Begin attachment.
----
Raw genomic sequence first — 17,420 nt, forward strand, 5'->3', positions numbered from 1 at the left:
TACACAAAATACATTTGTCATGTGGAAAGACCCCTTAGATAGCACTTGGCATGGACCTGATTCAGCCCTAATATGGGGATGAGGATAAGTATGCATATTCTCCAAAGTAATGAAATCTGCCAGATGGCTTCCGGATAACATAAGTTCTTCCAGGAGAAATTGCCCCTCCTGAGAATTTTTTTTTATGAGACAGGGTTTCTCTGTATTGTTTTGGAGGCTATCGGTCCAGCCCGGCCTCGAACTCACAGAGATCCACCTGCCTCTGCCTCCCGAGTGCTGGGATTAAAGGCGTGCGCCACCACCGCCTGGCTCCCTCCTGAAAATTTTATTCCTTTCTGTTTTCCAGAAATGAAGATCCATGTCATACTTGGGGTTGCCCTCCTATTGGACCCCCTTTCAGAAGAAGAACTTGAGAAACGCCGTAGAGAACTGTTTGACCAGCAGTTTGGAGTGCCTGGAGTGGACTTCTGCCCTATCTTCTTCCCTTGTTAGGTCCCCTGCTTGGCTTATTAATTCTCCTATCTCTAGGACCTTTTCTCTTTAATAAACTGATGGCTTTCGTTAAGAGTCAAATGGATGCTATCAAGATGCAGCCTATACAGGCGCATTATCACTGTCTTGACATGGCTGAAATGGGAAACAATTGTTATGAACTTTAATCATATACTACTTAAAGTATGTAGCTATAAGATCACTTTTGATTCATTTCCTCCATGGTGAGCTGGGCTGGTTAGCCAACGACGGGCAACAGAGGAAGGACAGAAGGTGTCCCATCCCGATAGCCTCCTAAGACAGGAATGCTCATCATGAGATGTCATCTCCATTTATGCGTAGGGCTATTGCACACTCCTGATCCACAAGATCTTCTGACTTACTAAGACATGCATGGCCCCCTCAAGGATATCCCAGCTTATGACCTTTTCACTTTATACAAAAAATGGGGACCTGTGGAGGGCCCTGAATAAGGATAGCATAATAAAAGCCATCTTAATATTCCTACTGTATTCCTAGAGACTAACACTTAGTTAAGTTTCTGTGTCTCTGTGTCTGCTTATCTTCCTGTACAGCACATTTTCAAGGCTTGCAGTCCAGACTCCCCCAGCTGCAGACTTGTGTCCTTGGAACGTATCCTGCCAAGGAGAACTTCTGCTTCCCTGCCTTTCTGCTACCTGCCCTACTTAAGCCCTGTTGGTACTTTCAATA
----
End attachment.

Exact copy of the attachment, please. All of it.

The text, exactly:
Raw genomic sequence first — 17,420 nt, forward strand, 5'->3', positions numbered from 1 at the left:
TACACAAAATACATTTGTCATGTGGAAAGACCCCTTAGATAGCACTTGGCATGGACCTGATTCAGCCCTAATATGGGGATGAGGATAAGTATGCATATTCTCCAAAGTAATGAAATCTGCCAGATGGCTTCCGGATAACATAAGTTCTTCCAGGAGAAATTGCCCCTCCTGAGAATTTTTTTTTATGAGACAGGGTTTCTCTGTATTGTTTTGGAGGCTATCGGTCCAGCCCGGCCTCGAACTCACAGAGATCCACCTGCCTCTGCCTCCCGAGTGCTGGGATTAAAGGCGTGCGCCACCACCGCCTGGCTCCCTCCTGAAAATTTTATTCCTTTCTGTTTTCCAGAAATGAAGATCCATGTCATACTTGGGGTTGCCCTCCTATTGGACCCCCTTTCAGAAGAAGAACTTGAGAAACGCCGTAGAGAACTGTTTGACCAGCAGTTTGGAGTGCCTGGAGTGGACTTCTGCCCTATCTTCTTCCCTTGTTAGGTCCCCTGCTTGGCTTATTAATTCTCCTATCTCTAGGACCTTTTCTCTTTAATAAACTGATGGCTTTCGTTAAGAGTCAAATGGATGCTATCAAGATGCAGCCTATACAGGCGCATTATCACTGTCTTGACATGGCTGAAATGGGAAACAATTGTTATGAACTTTAATCATATACTACTTAAAGTATGTAGCTATAAGATCACTTTTGATTCATTTCCTCCATGGTGAGCTGGGCTGGTTAGCCAACGACGGGCAACAGAGGAAGGACAGAAGGTGTCCCATCCCGATAGCCTCCTAAGACAGGAATGCTCATCATGAGATGTCATCTCCATTTATGCGTAGGGCTATTGCACACTCCTGATCCACAAGATCTTCTGACTTACTAAGACATGCATGGCCCCCTCAAGGATATCCCAGCTTATGACCTTTTCACTTTATACAAAAAATGGGGACCTGTGGAGGGCCCTGAATAAGGATAGCATAATAAAAGCCATCTTAATATTCCTACTGTATTCCTAGAGACTAACACTTAGTTAAGTTTCTGTGTCTCTGTGTCTGCTTATCTTCCTGTACAGCACATTTTCAAGGCTTGCAGTCCAGACTCCCCCAGCTGCAGACTTGTGTCCTTGGAACGTATCCTGCCAAGGAGAACTTCTGCTTCCCTGCCTTTCTGCTACCTGCCCTACTTAAGCCCTGTTGGTACTTTCAATA